The role of endotoxin in liver injury

Gastroenterology. 1975 Dec;69(6):1346-56.

Abstract

Evidence is present that a common pathway for hepatic injury by a variety of agents may result from impairment of the liver's ability to detoxify bacterial endotoxins from the gastrointestinal tract. Many factors may structurally, metabolically, or hormonally alter the normal liver's ability to render innocuous the small amounts of lipopolysaccharide ordinarily presented to it. This impairment may accentuate existing hepatic damage by allowing toxic levels of endotoxin to develop in the liver tissue, and by allowing endotoxin entry into the systemic circulation, may also lead to extrahepatic effects. Studies are cited that: (1) support a role for intraintestinal endotoxin in the development of experimental cirrhosis. (2) demonstrate how liver injury alters endotoxin detoxification, (3) examine the role of intestinal production and absorption of bacterial lipopolysaccharides in liver disease, and (4) point to a role for endotoxemia in extrahepatic manifestations of liver injury as well. Studies are also reviewed that suggest possible mechanisms for modifying endotoxicity in hepatic damage.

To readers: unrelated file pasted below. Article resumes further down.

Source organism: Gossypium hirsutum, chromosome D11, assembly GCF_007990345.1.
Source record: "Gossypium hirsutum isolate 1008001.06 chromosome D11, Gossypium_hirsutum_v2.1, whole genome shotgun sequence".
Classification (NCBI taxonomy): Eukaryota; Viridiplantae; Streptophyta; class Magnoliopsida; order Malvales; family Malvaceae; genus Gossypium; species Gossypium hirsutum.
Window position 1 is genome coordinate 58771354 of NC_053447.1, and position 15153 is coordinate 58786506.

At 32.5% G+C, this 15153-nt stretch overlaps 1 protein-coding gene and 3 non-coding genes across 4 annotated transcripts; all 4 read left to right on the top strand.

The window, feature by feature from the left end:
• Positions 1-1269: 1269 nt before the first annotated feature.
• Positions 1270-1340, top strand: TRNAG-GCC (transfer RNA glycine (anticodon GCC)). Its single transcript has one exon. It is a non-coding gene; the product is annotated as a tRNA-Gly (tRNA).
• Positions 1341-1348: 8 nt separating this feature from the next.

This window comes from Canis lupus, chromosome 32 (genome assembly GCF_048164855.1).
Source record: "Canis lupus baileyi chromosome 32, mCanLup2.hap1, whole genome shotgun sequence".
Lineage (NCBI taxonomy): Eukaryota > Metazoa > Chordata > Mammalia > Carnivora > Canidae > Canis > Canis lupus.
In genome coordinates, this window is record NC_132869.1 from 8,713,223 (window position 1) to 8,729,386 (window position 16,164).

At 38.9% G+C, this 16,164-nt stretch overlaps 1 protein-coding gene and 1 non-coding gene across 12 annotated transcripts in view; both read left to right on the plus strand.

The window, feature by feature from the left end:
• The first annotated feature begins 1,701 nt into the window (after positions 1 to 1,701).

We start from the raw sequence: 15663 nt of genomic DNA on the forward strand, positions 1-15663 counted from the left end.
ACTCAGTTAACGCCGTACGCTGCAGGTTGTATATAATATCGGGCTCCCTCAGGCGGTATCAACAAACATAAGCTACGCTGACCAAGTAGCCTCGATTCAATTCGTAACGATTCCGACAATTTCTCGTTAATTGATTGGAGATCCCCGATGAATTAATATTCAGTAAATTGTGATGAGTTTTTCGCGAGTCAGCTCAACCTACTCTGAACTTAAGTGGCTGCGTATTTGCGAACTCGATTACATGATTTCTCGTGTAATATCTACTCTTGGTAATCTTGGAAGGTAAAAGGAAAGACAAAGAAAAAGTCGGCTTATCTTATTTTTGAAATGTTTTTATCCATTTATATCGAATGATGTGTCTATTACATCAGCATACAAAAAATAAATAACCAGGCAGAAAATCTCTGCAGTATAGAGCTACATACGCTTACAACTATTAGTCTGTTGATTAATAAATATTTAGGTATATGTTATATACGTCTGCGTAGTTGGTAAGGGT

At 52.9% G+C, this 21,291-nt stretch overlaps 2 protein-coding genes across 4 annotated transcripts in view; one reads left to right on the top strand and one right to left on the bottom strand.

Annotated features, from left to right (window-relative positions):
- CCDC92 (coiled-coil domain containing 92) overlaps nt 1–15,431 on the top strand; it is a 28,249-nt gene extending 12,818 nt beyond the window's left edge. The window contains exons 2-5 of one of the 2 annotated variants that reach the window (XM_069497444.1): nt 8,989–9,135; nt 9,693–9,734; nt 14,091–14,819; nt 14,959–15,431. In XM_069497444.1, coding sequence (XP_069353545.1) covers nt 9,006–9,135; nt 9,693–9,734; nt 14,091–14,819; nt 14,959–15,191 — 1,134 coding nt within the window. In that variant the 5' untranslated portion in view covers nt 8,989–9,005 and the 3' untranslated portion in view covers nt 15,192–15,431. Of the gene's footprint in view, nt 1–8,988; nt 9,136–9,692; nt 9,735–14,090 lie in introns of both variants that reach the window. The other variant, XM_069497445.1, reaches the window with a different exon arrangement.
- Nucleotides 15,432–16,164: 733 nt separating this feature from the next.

Publication types

  • Research Support, U.S. Gov't, P.H.S.
  • Review

MeSH terms

  • Animals
  • Chemical and Drug Induced Liver Injury / etiology*
  • Chemical and Drug Induced Liver Injury / pathology
  • Choline Deficiency / complications
  • Disseminated Intravascular Coagulation / etiology
  • Endotoxins / adverse effects*
  • Endotoxins / metabolism
  • Estrogens / adverse effects
  • Fever / etiology
  • Heart / physiopathology
  • Humans
  • Immune Tolerance
  • Inactivation, Metabolic
  • Intestinal Absorption
  • Intestines / microbiology
  • Kidney Diseases / etiology
  • Lipopolysaccharides / adverse effects
  • Liver / drug effects*
  • Liver Cirrhosis / etiology
  • Mononuclear Phagocyte System / physiology
  • Steroids / therapeutic use

Substances

  • Endotoxins
  • Estrogens
  • Lipopolysaccharides
  • Steroids